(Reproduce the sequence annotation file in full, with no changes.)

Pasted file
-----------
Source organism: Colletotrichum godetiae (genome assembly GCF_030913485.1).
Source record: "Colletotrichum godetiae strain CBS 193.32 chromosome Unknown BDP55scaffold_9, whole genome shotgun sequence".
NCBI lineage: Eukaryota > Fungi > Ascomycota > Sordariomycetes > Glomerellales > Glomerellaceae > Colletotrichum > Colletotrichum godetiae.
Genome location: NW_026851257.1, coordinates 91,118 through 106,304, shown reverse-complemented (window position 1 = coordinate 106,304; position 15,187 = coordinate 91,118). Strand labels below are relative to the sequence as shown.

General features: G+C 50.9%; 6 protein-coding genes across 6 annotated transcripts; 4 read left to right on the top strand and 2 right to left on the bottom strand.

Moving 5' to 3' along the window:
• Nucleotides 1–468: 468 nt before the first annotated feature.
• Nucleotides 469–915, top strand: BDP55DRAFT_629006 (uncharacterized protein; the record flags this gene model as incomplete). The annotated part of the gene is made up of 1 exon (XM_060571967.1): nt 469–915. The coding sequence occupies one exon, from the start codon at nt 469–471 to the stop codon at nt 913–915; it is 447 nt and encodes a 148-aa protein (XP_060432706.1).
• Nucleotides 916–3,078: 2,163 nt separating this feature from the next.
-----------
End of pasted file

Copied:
Source organism: Colletotrichum godetiae (genome assembly GCF_030913485.1).
Source record: "Colletotrichum godetiae strain CBS 193.32 chromosome Unknown BDP55scaffold_9, whole genome shotgun sequence".
NCBI lineage: Eukaryota > Fungi > Ascomycota > Sordariomycetes > Glomerellales > Glomerellaceae > Colletotrichum > Colletotrichum godetiae.
Genome location: NW_026851257.1, coordinates 91,118 through 106,304, shown reverse-complemented (window position 1 = coordinate 106,304; position 15,187 = coordinate 91,118). Strand labels below are relative to the sequence as shown.

General features: G+C 50.9%; 6 protein-coding genes across 6 annotated transcripts; 4 read left to right on the top strand and 2 right to left on the bottom strand.

Moving 5' to 3' along the window:
• Nucleotides 1–468: 468 nt before the first annotated feature.
• Nucleotides 469–915, top strand: BDP55DRAFT_629006 (uncharacterized protein; the record flags this gene model as incomplete). The annotated part of the gene is made up of 1 exon (XM_060571967.1): nt 469–915. The coding sequence occupies one exon, from the start codon at nt 469–471 to the stop codon at nt 913–915; it is 447 nt and encodes a 148-aa protein (XP_060432706.1).
• Nucleotides 916–3,078: 2,163 nt separating this feature from the next.